This just in from Kirkus
A SLANT OF LIGHT [STARRED REVIEW!]
Another keening, moving novel steeped in American history and the rhythms of country life from Lent (After You've Gone, 2009, etc.). It opens with a scene of shocking violence, as Malcolm Hopeton confronts Amos Wheeler, the hired hand who plundered his farm and stole his wife, Bethany, while he was fighting in the Civil War. Hopeton kills Wheeler intentionally and Bethany by accident, injuring his young helper, Harlan Davis, who tries to stop him. Hopeton is arrested, and Harlan is taken to recuperate at the farm where his sister Becca keeps house for widower August Swartout. The complexities of relationships past and present in this small, tightly knit western New York community unfold as various powerful men maneuver to gain clemency for Hopeton as the justified avenger of marital betrayal. Though it becomes clear that Wheeler was evil to the bone and had physically abused Bethany, her own father stigmatizes her as a woman "raised in the grace of the Lord [who] turned away." The truth is a lot more complicated, we see, as Hopeton's memories of his early encounters with both Bethany and Wheeler suggest many unsavory secrets hidden among followers of the charismatic religion founded by the Public Friend (a female divine clearly modeled on the Shakers' Mother Ann Lee). Questions of faith, justice and forgiveness are palpable and pressing for Hopeton, August and Harlan, the trio whose consciousnesses dominate the narrative, although Lent gently sketches Bethany, Becca, and Wheeler's discarded lover, Alice Ann, from a further distance as women restless with their allotted roles. His prose is as magnificent as ever, capturing the light in a summer sky or the pain in a bereaved heart with equal clarity and beauty. The novel isn't so much resolved as halted by a closing scene that makes it clear none of these poignantly rendered characters has reached the ends of their journeys. More fine work from a writer who stirs both the head and the heart with powerful grace.
February 2nd from Library Journal (starred review)
After four years of bloodshed, Civil War veteran Malcolm Hopeton returns home to upstate New York where he discovers that his farm has been abandoned and looted. His wife has run off with the hired man, but when they return to confront him, in minutes they're dead. From then on, the story is about Malcolm's impending trial. However, the latest from Lent (After You've Gone) is not a tale of lawyerly wizardry. Rather, it's a thoughtful, even pensive exploration of why the killings happened. The narrative is told slowly, laid out against the textures of a world that no longer exists: fields, crops, farm animals, hard work in an unchanging cycle as the year moves along its path. Many of Malcolm's neighbors are followers of a charismatic preacher, now deceased: the fervent religiosity of the Second Great Awakening of the mid-19th century undergirds much of the discussion of Malcolm's crime VERDICT It is a virtue of this lovely book that its pace is unhurried. Lent pays special attention to the matters most important to that particular time and place. For lovers of historical fiction or simply those who appreciate strong writing.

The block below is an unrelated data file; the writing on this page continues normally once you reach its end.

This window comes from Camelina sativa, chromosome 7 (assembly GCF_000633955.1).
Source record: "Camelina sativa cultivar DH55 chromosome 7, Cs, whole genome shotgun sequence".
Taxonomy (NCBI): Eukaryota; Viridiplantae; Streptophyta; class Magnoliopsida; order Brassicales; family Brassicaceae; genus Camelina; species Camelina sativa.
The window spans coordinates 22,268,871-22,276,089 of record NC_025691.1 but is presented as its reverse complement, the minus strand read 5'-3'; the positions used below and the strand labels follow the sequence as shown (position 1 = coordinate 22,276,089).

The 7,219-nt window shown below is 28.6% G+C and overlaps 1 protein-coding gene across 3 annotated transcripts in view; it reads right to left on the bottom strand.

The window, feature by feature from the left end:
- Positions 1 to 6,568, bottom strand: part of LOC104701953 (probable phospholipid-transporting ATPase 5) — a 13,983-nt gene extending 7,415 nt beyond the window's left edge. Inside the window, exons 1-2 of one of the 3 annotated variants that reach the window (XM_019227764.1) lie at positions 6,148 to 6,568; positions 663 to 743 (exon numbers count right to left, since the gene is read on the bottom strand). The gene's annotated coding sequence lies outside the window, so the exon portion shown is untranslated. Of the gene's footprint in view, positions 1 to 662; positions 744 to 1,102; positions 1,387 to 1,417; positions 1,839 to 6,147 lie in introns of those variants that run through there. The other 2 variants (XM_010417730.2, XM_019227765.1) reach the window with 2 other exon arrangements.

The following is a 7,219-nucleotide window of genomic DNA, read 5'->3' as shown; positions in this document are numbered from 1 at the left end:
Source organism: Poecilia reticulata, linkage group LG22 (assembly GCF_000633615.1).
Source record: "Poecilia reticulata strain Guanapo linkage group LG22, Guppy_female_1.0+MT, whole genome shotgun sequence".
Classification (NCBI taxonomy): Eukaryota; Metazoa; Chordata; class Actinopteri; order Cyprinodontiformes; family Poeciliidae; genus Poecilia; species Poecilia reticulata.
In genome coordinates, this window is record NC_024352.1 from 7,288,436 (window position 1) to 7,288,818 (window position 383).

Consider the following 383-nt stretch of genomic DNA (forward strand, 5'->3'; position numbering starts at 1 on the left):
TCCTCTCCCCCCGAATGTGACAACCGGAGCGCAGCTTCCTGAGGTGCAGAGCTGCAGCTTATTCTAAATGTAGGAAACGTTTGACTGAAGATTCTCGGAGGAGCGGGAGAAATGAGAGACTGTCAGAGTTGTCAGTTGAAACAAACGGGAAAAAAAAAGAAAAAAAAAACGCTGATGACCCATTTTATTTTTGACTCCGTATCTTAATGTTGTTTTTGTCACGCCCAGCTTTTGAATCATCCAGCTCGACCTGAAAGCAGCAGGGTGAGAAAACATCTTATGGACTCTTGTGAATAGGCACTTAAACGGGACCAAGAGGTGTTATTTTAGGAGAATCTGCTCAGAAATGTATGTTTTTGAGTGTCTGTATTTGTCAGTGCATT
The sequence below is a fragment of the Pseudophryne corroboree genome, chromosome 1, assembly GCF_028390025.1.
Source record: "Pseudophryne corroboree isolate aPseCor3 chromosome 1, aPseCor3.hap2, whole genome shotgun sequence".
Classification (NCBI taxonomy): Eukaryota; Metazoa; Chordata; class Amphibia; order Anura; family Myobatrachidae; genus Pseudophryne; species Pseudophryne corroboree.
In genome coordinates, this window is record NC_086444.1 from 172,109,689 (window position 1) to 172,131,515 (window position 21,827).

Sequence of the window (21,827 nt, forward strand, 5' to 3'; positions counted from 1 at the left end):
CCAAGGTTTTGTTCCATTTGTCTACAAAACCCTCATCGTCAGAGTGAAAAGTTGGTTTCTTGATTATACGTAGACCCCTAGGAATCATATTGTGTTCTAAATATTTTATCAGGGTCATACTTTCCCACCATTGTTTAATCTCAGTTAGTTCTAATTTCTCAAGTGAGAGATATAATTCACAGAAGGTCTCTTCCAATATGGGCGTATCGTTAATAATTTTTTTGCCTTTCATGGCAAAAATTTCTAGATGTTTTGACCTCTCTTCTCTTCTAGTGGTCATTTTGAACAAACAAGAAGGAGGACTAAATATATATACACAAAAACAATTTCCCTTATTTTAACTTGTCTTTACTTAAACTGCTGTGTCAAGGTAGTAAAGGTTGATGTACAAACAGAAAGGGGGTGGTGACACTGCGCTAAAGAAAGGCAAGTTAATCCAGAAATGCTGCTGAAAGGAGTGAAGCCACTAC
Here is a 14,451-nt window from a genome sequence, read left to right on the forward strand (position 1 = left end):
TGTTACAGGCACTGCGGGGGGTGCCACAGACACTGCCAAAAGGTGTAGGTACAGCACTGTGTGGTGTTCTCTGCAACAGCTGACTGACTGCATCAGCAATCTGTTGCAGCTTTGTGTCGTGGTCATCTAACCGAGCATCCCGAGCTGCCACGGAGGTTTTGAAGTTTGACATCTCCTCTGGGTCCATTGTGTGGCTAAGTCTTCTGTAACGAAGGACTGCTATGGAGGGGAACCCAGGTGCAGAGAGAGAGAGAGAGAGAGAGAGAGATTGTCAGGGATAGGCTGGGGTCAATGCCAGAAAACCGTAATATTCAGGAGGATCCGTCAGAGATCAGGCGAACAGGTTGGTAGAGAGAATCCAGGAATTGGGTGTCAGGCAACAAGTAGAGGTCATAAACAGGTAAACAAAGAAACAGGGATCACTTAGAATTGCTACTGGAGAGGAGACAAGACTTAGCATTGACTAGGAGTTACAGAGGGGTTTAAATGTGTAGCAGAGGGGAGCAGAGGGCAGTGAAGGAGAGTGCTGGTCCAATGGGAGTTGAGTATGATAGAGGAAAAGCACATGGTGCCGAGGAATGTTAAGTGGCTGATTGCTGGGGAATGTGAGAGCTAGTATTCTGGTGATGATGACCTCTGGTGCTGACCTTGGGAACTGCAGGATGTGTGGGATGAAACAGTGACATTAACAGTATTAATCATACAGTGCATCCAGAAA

From the Bloomsbury Spring 2015 catalog:
From the author of the bestseller In the Fall, an epic historical novel that fearlessly addresses the largest questions of love, justice, and how to live.
At the close of the Civil War, weary veteran Malcolm Hopeton returns to his home in western New York State to find his wife and hired man missing and his farm in disrepair. A double murder ensues, the repercussions of which ripple through a community with spiritual roots in the Second Great Awakening. Hopeton has gone from the horrors of war to those far worse, and arrayed around him are a host of other people struggling to make sense of his crime. Among them is Enoch Stone, the lawyer for the community, whose spiritual dedication is subverted by his lust for power; August Swarthout, whose wife has left earthly time and whose eye is set on eternity; and a boy who must straddle two worlds as he finds his own truth and strength. Always there is love and the memory of love that is as haunting as the American pastoral Eden that Lent has so exquisitely rendered in this unforgettable novel.
A Slant of Light is a novel of earthly pleasure and deep love, of loss and war, of prophets and followers, of theft and revenge, in an American moment where a seemingly golden age has been shattered. This is Jeffrey Lent on his home ground and at the height of his powers.